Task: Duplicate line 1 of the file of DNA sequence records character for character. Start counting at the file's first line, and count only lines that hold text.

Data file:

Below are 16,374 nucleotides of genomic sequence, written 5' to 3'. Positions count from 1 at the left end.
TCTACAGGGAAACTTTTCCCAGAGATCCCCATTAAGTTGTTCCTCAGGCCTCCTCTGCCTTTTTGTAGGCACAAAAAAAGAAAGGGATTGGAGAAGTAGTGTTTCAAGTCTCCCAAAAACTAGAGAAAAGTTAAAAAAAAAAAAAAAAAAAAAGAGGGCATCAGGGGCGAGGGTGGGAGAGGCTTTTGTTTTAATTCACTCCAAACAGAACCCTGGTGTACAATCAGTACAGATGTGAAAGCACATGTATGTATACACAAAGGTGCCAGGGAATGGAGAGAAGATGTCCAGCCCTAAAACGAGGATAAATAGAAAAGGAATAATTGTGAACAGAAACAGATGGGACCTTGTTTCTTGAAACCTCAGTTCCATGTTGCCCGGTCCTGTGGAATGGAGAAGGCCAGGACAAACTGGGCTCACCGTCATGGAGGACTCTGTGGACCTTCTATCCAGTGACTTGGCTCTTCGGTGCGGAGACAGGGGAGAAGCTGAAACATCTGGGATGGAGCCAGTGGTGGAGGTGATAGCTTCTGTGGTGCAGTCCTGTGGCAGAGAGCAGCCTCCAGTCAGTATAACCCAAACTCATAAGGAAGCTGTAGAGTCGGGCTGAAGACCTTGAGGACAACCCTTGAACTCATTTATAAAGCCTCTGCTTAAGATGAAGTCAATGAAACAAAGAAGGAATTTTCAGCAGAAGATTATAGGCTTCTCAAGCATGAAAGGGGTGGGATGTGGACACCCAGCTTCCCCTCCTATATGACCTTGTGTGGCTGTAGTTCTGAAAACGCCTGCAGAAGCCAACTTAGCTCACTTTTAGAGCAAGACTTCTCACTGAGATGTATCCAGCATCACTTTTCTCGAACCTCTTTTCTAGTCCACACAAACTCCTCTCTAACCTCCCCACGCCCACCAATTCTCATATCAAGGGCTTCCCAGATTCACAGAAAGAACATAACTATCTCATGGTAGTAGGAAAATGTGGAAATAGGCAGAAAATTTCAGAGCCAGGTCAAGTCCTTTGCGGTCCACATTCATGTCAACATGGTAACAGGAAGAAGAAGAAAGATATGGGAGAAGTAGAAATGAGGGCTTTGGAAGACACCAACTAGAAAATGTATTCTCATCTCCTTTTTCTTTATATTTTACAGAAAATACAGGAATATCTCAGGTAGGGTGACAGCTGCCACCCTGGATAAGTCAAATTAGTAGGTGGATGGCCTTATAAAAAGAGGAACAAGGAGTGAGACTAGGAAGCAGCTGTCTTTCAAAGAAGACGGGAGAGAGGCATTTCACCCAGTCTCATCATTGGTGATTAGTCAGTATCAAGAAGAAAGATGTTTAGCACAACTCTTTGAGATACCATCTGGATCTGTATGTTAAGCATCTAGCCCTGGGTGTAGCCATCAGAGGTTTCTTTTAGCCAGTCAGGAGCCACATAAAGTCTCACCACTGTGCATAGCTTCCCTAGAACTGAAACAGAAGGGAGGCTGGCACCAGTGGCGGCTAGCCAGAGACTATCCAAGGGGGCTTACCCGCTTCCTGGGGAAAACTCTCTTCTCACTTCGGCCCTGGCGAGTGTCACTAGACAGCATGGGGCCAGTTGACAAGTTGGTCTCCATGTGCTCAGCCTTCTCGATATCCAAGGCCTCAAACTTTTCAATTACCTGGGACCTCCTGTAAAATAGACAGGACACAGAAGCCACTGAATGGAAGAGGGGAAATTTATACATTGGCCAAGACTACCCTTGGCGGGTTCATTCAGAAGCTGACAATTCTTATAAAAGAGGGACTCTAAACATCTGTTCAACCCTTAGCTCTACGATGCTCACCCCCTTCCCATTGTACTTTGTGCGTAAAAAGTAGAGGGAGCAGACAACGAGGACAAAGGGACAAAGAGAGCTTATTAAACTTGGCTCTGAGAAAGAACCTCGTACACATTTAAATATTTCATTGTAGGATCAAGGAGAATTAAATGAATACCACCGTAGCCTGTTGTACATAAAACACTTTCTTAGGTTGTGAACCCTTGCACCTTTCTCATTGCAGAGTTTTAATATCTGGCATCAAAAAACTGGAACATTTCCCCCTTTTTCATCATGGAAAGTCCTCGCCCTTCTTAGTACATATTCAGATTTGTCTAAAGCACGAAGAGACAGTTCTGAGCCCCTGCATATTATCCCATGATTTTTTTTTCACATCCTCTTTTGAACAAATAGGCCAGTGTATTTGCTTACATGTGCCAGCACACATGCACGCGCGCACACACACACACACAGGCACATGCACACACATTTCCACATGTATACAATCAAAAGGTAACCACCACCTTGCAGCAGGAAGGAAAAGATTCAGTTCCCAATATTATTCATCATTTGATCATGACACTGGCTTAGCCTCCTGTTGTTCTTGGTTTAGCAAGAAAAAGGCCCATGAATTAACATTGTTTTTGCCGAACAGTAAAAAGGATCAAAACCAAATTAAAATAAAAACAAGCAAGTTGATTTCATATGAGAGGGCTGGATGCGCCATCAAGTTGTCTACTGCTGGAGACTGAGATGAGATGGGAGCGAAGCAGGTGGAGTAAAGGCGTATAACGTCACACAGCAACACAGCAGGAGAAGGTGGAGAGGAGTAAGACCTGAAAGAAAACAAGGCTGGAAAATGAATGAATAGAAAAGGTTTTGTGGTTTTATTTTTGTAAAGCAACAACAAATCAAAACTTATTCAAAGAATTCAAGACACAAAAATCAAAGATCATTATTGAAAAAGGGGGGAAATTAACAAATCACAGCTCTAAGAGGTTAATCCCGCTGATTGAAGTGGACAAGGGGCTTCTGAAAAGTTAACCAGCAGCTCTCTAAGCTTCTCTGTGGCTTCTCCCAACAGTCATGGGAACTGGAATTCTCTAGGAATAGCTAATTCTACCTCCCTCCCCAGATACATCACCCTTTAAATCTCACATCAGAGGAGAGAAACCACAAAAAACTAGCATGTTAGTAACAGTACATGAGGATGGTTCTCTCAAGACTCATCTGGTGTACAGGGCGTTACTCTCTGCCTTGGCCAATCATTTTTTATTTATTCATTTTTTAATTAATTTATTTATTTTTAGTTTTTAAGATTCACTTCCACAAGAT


Below are 16,374 nucleotides of genomic sequence, written 5' to 3'. Positions count from 1 at the left end.